increasing the biodiversity and health of the flora and fauna through regenerative permaculture and farming techniques, and
sourcing materials locally in support of the surrounding community
The house required efficient, shared spaces, not a multitude of separate ones. A plethora of physically distinct living spaces would create too much roof area, too many walls, too many opportunities for heat loss. We would need to track dew points in the walls, be thoughtful about our choice of insulation, and ensure there was no thermal conductivity. I wanted materials that would stand the test of time and not have to be replaced. The original concept of the Small House was, arguably, the inverse of the priorities and design that began to shape the project.
In pursuit of the passive house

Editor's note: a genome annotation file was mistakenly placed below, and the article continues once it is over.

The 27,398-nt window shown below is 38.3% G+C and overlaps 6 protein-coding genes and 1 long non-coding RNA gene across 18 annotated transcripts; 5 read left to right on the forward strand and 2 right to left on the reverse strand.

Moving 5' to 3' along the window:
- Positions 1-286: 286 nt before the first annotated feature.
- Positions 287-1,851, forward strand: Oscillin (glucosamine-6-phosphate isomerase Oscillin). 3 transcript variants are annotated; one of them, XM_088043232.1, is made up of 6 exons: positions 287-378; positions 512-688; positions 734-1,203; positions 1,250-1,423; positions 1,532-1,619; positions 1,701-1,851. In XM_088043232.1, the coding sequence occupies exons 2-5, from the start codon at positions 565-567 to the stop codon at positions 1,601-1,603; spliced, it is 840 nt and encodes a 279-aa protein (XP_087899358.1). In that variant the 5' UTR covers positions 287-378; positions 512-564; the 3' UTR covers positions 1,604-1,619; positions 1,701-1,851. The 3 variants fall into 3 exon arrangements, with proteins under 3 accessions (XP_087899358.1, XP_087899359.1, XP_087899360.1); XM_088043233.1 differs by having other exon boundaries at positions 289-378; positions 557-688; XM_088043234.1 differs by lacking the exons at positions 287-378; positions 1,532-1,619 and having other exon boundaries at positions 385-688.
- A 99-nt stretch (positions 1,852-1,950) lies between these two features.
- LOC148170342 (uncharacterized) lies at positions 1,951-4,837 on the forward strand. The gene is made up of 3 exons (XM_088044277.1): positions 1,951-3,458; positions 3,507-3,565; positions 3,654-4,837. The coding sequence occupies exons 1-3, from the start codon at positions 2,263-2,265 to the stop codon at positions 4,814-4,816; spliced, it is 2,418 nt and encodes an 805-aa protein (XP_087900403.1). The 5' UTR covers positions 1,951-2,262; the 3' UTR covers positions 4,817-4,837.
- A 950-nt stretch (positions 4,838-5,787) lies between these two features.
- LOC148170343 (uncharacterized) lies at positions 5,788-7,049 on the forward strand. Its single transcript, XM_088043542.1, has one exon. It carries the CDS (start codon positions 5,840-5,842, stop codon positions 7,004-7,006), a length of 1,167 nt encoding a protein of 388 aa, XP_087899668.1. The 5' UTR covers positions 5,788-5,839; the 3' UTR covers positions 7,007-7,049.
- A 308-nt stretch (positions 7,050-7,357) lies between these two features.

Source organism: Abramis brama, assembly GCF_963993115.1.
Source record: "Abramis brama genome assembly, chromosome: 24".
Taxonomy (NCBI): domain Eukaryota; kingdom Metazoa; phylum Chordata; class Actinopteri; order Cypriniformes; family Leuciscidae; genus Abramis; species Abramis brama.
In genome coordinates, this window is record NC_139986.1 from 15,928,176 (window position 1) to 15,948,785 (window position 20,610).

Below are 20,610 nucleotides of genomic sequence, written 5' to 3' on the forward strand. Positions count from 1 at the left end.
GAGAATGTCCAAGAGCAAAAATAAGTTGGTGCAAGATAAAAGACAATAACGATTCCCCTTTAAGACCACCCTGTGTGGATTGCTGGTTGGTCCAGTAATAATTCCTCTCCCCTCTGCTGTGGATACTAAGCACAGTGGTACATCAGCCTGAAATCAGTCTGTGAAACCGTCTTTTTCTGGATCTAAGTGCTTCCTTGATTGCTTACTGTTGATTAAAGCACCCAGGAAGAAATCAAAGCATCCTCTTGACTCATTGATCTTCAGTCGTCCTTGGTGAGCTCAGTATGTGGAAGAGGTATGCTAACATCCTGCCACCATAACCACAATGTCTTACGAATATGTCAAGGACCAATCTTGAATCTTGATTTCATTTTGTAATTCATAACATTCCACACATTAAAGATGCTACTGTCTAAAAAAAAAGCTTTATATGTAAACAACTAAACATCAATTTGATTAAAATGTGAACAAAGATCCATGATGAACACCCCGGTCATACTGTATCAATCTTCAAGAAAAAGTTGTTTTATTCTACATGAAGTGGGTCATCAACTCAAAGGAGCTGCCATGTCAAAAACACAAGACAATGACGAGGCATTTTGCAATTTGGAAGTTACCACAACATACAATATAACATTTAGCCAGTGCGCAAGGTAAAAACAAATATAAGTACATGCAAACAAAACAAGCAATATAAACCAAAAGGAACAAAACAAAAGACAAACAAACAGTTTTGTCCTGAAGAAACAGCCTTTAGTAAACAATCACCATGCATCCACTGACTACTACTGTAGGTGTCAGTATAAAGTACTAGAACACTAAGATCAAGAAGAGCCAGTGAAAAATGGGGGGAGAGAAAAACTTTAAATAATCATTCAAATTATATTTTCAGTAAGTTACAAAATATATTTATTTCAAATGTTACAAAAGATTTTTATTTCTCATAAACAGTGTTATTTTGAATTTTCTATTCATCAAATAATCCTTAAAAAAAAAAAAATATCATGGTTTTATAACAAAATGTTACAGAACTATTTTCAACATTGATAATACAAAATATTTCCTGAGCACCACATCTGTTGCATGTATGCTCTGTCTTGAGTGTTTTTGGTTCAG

As I sketched out a new rendering of the homestead, lifestyle and convenience certainly remained factors but were no longer the primary drivers of the design. The priorities would be guided by sustainability, energy-efficiency, and the home’s integration with the land surrounding it. There would be compromises, but green buildings are often designed in this way and evolve in a manner that achieves a higher purpose. With complex goals and more stakeholders, I paused to reflect on our project North Star, “…to seamlessly meld the built-environment into the natural anatomy of the land…[and to] design and build a structure to minimize the carbon footprint of the home while improving the biodiversity and health of the terrain with time.”